Roger Zee: What instruments do you play? Charlie Lagond: Iím primarily a woodwind player -- saxophone, clarinet, and flute. I also play piano and percussion as
accompanying, auxiliary instruments.
Roger Zee: Which musicians first inspired you to pursue a career? Charlie Lagond: As early as I can remember, music excited, captivated, inspired and delighted me. I first
followed Pete Fountain, Stan Getz, and Maynard Ferguson. Growing up north of Philadelphia, Motown, James Brown, The
Sounds of Philadelphia, and The Stylistics greatly influenced me as well. In high school, I discovered
John Coltrane and Miles Davis. It wasnít until I thought about college that it occurred to me that I could make music
Roger Zee: Who did you study and train with? Charlie Lagond: My first teacher, Parke Frankenfield, was a fantastically talented, local multi-instrumentalist, singer,
composer, arranger, and entertainer from Easton, PA. I learned so much from my second instructor,
Ken Brader Jr., a local woodwind specialist who would often let me sit in with his band.
When I decided to go audition for music conservatories, he did a most unselfish thing -- something Iíll always
remember and respect. He recommended that I study with a ďnameĒ clarinet teacher who played in the Philadelphia Orchestra,
Jules Serpentini. Not that I didnít have more to learn from Ken, but he thought that it would give me an edge with the
universities. Even though I was very into jazz and soul, most of the music colleges only offered classical majors. I ended
up going to Eastman School of Music where I studied classical clarinet with Stanley Hasty and jazz with Chuck Mangione.
Roger Zee: Name some of the prominent artists with whom you've performed. Charlie Lagond: Michael Jackson, The Jackson 5, Natalie Cole, Chuck Mangione, Chet Baker, Buddy Rich, Woody Herman,
Bernard Purdie, Kid Creole and the Coconuts, The Spinners, and The Temptations to name a few.
Roger Zee: Describe your most notable and/or unusual gig. Charlie Lagond: I played a command performance for Princess Di in London with Kid Creole and The Coconuts. The band
also rocked a live, all-Europe broadcast from the Rockpalast in Essen, Germany 1982.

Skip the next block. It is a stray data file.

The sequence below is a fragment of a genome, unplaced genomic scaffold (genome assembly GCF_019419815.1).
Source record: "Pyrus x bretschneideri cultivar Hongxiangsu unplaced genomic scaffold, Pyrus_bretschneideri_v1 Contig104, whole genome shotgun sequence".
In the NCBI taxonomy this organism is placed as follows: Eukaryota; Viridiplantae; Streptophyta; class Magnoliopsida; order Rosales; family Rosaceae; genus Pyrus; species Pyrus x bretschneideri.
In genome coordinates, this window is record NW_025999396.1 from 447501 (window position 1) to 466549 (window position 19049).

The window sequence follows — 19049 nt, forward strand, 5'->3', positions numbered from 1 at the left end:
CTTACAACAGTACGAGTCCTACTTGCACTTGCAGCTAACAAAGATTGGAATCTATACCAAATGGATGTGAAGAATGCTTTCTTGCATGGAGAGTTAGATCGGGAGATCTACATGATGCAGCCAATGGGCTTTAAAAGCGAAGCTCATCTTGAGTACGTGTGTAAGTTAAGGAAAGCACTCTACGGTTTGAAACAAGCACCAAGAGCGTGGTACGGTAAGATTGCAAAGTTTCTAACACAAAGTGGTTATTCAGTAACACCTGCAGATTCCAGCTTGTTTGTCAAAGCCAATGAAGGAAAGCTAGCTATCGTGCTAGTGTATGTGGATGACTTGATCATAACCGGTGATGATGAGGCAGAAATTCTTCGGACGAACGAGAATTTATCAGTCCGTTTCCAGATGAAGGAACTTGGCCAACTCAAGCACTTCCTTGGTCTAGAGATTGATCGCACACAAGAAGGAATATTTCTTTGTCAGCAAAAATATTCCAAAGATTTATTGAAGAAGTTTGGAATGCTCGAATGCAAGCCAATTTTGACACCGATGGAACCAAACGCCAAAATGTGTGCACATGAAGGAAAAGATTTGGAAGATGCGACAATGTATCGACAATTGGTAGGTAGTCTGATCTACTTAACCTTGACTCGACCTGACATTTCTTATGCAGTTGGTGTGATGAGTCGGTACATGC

Roger Zee: What made you desire to open up the non-profit Lagond Music School? Charlie Lagond: We went the not-for-profit route so that we could raise scholarship funds, offer music education,
performance opportunities, and other music-related community events to a wide population.
Roger Zee: What advice do you give to your young musicians who want to turn professional? Charlie Lagond: Diversity! Play authentically in many different styles of music with a basic repertoire in each.
Develop many employable skills -- soloing, comping, reading, writing, music computer programs, multiple instruments and voice.
Network in person as well as on the internet and social media. Get out and go to other people's shows.
Take every gig offered you if you have the skills to do it. Always arrive on time. Never complain. And if you donít want to do
the gig again, when asked to repeat, politely say youíre not available.
Roger Zee: What's the philosophy behind the Lagond Music Sunday night open jam sessions? Charlie Lagond: We focus on the jammers. The house band performs only two songs before we bring up the jammers
to play with the special guest artists and professional house band -- musicians with whom they might never otherwise get an
opportunity to interact with. Then we open up additional, simultaneous jam rooms with the goal of getting
jammers up as many times as possible so as to experience not only the guest artists but also network with new musicians of all levels.
Roger Zee: How do you see the future of the music business playing out? Charlie Lagond: Writer/performance rights tracking and collection work great, but the payment percentages
must increase to become fair. Right now itís abysmal. But live music rules!